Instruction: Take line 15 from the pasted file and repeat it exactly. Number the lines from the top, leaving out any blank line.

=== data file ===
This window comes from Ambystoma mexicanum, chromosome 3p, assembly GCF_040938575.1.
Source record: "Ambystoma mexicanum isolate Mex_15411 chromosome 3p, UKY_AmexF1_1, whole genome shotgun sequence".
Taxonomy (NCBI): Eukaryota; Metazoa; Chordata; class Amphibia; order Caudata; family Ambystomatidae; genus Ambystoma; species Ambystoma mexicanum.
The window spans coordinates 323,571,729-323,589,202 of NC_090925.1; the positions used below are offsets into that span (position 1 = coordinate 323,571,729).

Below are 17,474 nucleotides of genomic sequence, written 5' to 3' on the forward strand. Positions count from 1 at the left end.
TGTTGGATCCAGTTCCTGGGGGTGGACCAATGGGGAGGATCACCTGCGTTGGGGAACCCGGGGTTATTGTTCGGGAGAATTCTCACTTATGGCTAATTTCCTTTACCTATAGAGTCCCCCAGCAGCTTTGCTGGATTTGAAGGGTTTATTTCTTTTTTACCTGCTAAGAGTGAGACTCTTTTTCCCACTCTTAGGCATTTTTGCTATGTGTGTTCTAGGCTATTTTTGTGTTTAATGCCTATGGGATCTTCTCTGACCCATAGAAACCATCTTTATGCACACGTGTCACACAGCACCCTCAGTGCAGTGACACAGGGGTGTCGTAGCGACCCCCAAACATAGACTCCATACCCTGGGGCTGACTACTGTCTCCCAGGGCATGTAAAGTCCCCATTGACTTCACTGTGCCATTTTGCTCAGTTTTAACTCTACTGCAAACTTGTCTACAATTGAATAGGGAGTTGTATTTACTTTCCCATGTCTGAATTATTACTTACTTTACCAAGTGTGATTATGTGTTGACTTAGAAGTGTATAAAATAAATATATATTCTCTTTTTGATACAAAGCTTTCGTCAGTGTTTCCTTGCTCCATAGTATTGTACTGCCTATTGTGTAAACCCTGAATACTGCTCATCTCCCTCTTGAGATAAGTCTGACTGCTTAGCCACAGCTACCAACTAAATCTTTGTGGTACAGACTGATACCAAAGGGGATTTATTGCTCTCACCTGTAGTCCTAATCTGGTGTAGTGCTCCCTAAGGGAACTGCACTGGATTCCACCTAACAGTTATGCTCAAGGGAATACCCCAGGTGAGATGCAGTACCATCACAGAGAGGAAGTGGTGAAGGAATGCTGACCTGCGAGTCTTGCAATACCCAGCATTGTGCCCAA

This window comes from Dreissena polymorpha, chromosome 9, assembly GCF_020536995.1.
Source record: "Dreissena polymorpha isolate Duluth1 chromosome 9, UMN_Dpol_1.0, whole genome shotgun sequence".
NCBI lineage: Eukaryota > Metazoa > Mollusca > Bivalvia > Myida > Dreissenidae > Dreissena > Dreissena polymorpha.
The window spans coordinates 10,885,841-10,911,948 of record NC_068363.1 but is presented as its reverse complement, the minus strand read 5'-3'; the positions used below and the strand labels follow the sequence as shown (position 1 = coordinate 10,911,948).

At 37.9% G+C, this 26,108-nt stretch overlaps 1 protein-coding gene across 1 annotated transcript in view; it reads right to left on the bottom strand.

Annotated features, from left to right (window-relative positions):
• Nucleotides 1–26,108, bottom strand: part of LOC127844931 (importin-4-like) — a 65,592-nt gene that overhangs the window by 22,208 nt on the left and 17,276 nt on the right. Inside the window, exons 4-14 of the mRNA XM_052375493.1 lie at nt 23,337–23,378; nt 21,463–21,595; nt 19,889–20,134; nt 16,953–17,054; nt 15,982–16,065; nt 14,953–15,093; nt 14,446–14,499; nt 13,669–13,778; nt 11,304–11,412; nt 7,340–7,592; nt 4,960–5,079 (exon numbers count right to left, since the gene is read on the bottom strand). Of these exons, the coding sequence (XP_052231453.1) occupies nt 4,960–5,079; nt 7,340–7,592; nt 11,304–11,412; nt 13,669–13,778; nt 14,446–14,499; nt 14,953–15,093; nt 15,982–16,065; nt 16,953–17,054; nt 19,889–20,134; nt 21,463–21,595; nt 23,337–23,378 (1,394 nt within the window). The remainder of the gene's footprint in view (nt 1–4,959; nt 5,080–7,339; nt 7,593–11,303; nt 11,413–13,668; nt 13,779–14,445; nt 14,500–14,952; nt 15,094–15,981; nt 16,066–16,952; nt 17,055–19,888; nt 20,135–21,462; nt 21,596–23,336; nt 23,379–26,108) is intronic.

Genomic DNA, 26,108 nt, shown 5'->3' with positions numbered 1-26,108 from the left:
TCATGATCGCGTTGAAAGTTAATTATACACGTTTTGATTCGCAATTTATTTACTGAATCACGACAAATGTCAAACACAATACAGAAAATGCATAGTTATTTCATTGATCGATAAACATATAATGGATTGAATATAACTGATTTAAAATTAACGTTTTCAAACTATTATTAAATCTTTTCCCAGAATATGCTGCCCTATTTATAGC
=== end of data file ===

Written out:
TCATGATCGCGTTGAAAGTTAATTATACACGTTTTGATTCGCAATTTATTTACTGAATCACGACAAATGTCAAACACAATACAGAAAATGCATAGTTATTTCATTGATCGATAAACATATAATGGATTGAATATAACTGATTTAAAATTAACGTTTTCAAACTATTATTAAATCTTTTCCCAGAATATGCTGCCCTATTTATAGC